Professor Frederick Lothian, widower and retired engineer, has quarantined himself in a place he hates: a retirement village.  His children have cut ties with him and though he knows, logically, that a structural engineer can devise a bridge for any situation, somehow his own troubled family is always just out of his reach. When a series of unfortunate incidents brings him and his spirited next-door neighbor Jan together, Frederick gets a chance to build something new in the life he has left. 

Gender: your guide, by Lee Airton
Lee Airton

An authentic and accessible guide to understanding today's gender conversation. Gender is changing, and this change is gaining momentum. We all want to do and say the right things in relation to gender diversity – whether at a job interview, at parent/teacher night, and around the table at family dinners. Guided by the author you will learn how gender works in everyday life, how to use accurate terminology to refer to transgender, non-binary, and/or gender non-conforming individuals, and how to ask when you aren't sure what to do or say.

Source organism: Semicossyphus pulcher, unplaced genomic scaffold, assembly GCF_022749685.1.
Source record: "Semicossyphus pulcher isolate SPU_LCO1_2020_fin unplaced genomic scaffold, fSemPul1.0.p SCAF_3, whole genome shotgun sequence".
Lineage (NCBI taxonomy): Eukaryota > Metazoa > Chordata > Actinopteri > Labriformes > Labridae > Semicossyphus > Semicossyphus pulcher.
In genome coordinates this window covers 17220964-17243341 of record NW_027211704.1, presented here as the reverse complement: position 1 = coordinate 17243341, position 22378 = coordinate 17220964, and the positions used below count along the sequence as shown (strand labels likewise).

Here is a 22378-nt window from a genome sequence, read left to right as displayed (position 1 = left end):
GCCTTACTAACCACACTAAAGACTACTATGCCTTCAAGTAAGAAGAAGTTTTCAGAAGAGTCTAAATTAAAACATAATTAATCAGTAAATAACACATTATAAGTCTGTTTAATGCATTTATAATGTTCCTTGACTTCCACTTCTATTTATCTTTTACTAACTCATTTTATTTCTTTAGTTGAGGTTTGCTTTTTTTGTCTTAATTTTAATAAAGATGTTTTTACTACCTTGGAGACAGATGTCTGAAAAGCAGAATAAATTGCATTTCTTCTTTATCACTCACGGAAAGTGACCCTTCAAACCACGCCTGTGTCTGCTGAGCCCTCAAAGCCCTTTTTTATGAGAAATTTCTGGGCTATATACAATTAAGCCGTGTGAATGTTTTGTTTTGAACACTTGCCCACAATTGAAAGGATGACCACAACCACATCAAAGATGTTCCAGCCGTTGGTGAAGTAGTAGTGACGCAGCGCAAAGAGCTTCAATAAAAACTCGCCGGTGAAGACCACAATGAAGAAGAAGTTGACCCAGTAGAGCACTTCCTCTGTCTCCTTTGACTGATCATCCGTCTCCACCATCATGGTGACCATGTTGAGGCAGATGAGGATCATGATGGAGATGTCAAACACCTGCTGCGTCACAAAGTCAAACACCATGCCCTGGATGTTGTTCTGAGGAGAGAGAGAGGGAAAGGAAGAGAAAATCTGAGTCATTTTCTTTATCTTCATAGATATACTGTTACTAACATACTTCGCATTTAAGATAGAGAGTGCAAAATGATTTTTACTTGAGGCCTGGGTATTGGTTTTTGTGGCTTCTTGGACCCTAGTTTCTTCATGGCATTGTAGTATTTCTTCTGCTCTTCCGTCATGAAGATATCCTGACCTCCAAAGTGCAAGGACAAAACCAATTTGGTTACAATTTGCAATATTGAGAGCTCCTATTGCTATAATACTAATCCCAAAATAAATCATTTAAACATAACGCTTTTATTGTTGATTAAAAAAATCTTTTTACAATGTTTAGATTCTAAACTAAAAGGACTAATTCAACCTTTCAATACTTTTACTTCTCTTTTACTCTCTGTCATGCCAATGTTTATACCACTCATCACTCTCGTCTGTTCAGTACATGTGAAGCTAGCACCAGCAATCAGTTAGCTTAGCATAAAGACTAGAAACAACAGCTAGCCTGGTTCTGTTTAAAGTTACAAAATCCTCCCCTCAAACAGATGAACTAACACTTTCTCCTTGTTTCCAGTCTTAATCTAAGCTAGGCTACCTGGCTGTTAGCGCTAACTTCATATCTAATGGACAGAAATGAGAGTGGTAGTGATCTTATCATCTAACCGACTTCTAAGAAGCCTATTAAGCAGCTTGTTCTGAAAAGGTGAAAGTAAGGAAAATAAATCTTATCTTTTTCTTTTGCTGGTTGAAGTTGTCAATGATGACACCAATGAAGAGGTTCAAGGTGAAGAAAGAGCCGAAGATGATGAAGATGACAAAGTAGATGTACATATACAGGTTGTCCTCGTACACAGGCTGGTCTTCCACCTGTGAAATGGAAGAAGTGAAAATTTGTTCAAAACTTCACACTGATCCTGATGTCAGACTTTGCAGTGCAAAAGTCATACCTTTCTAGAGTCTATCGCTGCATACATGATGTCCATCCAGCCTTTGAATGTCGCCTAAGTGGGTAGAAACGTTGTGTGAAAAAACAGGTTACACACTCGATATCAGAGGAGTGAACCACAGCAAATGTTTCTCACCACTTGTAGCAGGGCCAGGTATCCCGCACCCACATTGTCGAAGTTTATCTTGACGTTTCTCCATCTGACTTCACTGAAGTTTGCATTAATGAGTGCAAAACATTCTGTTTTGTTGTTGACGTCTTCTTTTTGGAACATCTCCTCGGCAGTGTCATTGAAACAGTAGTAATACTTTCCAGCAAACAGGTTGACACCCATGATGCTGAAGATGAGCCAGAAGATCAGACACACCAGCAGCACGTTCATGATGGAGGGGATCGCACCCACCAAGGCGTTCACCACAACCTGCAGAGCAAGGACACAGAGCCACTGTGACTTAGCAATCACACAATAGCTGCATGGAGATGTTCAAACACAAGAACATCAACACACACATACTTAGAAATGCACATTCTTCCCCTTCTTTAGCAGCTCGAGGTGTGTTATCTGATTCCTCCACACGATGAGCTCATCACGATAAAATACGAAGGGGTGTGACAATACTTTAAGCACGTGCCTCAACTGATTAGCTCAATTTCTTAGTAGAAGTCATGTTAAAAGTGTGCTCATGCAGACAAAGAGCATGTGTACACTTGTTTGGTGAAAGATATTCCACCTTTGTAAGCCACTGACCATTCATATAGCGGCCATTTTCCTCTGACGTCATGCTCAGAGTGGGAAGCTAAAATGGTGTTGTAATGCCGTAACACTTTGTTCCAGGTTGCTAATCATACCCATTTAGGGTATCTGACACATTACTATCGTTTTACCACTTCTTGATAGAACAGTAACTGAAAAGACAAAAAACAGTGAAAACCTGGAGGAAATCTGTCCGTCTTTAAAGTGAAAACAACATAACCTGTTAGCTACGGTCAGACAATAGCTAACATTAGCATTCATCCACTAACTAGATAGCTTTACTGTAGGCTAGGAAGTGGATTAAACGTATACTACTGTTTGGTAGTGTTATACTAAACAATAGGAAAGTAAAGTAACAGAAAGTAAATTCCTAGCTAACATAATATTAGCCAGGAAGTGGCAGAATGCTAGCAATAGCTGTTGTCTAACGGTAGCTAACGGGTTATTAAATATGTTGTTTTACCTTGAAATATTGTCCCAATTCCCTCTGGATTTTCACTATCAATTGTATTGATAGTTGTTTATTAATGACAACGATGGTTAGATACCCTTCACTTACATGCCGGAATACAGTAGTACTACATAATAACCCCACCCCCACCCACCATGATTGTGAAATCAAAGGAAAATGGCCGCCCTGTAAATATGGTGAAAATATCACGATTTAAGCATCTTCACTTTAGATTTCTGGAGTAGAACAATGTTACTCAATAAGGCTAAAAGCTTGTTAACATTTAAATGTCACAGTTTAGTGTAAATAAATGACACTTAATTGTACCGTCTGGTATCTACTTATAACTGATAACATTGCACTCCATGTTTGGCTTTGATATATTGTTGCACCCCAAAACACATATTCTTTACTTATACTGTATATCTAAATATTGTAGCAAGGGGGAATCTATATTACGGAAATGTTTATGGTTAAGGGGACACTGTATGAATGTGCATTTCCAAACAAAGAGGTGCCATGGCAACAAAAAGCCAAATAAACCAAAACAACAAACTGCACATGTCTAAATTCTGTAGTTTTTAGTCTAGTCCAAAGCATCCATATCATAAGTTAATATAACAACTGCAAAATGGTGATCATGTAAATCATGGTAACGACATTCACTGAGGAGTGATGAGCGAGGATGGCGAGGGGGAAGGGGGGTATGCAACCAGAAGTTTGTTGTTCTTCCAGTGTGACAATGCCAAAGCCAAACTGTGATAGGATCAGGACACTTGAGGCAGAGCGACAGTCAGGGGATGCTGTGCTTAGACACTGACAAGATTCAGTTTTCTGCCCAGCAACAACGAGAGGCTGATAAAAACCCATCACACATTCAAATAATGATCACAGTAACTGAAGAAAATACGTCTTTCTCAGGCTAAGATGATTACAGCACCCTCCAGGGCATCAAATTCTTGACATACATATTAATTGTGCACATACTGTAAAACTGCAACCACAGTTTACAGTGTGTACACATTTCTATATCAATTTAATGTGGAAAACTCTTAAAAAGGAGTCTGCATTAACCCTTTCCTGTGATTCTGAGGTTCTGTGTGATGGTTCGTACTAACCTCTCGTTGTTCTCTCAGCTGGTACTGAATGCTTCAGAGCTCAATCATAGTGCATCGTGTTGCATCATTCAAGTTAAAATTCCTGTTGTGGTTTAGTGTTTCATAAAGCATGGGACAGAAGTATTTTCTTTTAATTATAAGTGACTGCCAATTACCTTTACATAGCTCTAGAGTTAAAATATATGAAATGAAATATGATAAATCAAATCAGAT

Who is Vera Kelly?, by Rosalie Knecht
Rosalie Knecht

New York City, 1962. Vera Kelly is struggling to make rent and blend into the underground gay scene in Greenwich Village. She's working night shifts at a radio station when her quick wits, sharp tongue, and technical skills get her noticed by a recruiter for the CIA. Next thing she's in Argentina, wiretapping a congressman and infiltrating a group of student activists in Buenos Aires. When a betrayal leaves her stranded in the wake of a coup, Vera learns the Cold War makes for strange and unexpected bedfellows, and she's forced to take extreme measures to save herself. 

The New Analog: Listening and Reconnecting in a Digital World, by Damon Krukowski
Damon Krukowski